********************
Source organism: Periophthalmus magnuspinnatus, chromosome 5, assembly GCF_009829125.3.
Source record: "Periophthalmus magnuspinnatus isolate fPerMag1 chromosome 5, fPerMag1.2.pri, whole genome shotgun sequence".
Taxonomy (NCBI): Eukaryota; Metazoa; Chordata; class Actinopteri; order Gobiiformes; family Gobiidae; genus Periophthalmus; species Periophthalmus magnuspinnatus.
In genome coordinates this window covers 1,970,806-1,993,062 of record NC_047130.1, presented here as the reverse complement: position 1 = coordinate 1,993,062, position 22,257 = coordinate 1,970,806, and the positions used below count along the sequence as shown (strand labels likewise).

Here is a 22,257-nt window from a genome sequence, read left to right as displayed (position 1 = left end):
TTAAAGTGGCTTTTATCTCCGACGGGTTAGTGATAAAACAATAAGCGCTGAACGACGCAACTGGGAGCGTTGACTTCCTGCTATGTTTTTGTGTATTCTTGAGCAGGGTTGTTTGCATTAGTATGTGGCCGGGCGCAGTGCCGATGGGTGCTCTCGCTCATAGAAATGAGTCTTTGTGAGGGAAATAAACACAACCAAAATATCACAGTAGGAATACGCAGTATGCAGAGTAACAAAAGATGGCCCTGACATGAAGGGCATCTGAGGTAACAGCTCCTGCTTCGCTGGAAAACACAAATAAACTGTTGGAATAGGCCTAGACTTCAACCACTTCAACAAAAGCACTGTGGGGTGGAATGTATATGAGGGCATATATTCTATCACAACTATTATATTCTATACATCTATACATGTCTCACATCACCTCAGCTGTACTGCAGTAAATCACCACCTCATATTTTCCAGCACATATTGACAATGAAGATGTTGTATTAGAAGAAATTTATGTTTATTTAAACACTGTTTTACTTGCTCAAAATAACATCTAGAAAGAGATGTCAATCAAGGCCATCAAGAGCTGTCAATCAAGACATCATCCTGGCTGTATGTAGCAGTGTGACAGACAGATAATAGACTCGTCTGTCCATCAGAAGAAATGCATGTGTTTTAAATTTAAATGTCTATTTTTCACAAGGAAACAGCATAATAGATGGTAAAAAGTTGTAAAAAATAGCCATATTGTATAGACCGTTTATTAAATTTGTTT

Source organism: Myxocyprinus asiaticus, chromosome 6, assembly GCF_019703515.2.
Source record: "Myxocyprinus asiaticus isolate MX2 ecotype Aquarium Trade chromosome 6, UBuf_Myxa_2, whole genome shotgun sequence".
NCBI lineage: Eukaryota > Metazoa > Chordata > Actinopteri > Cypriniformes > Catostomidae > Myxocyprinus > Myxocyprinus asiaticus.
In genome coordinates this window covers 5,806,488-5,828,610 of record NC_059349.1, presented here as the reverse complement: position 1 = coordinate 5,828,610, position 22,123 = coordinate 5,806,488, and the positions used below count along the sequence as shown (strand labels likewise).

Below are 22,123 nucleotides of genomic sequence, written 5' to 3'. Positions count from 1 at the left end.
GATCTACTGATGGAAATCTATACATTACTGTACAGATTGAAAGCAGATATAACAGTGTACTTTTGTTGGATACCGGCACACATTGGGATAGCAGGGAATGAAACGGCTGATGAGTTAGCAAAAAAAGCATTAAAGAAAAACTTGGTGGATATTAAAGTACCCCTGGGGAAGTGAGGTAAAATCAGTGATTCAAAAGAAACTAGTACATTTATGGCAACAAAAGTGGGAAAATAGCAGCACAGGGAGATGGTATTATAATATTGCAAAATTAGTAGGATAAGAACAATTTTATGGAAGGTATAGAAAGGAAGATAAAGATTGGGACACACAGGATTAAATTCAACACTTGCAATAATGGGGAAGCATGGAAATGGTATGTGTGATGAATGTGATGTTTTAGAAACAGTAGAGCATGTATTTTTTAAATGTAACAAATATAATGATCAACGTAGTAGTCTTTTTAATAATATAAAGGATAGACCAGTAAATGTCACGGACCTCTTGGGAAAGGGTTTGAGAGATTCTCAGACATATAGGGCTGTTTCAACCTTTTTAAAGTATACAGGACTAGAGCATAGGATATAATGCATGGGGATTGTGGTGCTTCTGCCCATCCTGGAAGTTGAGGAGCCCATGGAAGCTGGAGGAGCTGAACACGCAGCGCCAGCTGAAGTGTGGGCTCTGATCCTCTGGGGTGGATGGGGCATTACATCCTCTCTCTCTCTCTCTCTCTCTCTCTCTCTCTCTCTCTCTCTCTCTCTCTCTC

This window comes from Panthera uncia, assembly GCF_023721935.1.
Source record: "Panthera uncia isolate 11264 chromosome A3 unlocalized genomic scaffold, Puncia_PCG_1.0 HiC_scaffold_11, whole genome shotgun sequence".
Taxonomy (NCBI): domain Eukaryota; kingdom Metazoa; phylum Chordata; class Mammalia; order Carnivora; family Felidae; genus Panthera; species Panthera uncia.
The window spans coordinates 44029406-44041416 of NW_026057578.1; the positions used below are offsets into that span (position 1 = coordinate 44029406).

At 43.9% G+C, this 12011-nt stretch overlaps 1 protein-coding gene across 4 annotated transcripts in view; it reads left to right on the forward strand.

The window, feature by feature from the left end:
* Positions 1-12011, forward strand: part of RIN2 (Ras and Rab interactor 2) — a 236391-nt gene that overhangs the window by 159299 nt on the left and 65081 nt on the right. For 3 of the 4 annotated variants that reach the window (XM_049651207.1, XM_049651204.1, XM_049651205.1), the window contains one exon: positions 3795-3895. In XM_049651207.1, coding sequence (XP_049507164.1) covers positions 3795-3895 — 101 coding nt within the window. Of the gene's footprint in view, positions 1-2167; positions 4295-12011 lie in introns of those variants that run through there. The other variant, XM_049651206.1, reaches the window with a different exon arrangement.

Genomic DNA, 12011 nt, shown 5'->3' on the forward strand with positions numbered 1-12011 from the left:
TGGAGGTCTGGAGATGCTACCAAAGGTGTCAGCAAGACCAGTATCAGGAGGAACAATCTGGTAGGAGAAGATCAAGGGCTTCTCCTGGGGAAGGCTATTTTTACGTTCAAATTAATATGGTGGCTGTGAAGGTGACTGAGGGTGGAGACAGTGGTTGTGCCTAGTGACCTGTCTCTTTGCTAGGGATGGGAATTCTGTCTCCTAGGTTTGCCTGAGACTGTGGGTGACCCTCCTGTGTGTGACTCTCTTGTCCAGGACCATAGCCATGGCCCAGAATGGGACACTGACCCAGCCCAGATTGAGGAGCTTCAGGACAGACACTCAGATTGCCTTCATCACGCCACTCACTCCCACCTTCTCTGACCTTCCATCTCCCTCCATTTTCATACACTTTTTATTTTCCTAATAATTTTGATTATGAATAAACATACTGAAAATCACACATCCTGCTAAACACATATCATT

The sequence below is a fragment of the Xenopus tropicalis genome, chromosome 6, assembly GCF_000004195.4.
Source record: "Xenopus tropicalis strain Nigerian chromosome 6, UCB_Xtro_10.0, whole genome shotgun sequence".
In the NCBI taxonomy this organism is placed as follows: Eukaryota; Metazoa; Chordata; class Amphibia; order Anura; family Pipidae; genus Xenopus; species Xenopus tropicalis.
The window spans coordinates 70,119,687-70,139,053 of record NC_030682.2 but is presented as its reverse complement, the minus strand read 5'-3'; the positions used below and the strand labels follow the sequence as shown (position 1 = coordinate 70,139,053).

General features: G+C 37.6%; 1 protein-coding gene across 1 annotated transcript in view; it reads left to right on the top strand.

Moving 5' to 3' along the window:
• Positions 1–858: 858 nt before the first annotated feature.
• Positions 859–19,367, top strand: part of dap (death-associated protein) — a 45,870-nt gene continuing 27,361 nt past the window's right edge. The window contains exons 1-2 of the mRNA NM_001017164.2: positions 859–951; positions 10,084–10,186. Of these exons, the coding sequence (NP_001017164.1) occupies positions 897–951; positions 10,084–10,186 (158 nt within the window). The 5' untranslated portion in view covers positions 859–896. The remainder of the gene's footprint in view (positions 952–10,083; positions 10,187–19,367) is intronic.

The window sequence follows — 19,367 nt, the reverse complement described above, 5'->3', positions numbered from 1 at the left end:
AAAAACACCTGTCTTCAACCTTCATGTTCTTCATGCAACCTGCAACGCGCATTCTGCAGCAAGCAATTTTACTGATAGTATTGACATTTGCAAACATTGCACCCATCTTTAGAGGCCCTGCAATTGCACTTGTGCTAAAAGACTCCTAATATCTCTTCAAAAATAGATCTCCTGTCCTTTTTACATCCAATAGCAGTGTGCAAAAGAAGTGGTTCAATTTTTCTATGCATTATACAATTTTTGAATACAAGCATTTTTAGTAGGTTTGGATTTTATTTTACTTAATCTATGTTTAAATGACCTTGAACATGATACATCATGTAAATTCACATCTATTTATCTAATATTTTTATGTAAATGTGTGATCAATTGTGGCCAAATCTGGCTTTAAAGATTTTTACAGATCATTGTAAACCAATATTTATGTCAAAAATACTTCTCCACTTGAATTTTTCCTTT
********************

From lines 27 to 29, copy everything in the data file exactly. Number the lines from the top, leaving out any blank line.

Moving 5' to 3' along the window:
• Positions 1–858: 858 nt before the first annotated feature.
• Positions 859–19,367, top strand: part of dap (death-associated protein) — a 45,870-nt gene continuing 27,361 nt past the window's right edge. The window contains exons 1-2 of the mRNA NM_001017164.2: positions 859–951; positions 10,084–10,186. Of these exons, the coding sequence (NP_001017164.1) occupies positions 897–951; positions 10,084–10,186 (158 nt within the window). The 5' untranslated portion in view covers positions 859–896. The remainder of the gene's footprint in view (positions 952–10,083; positions 10,187–19,367) is intronic.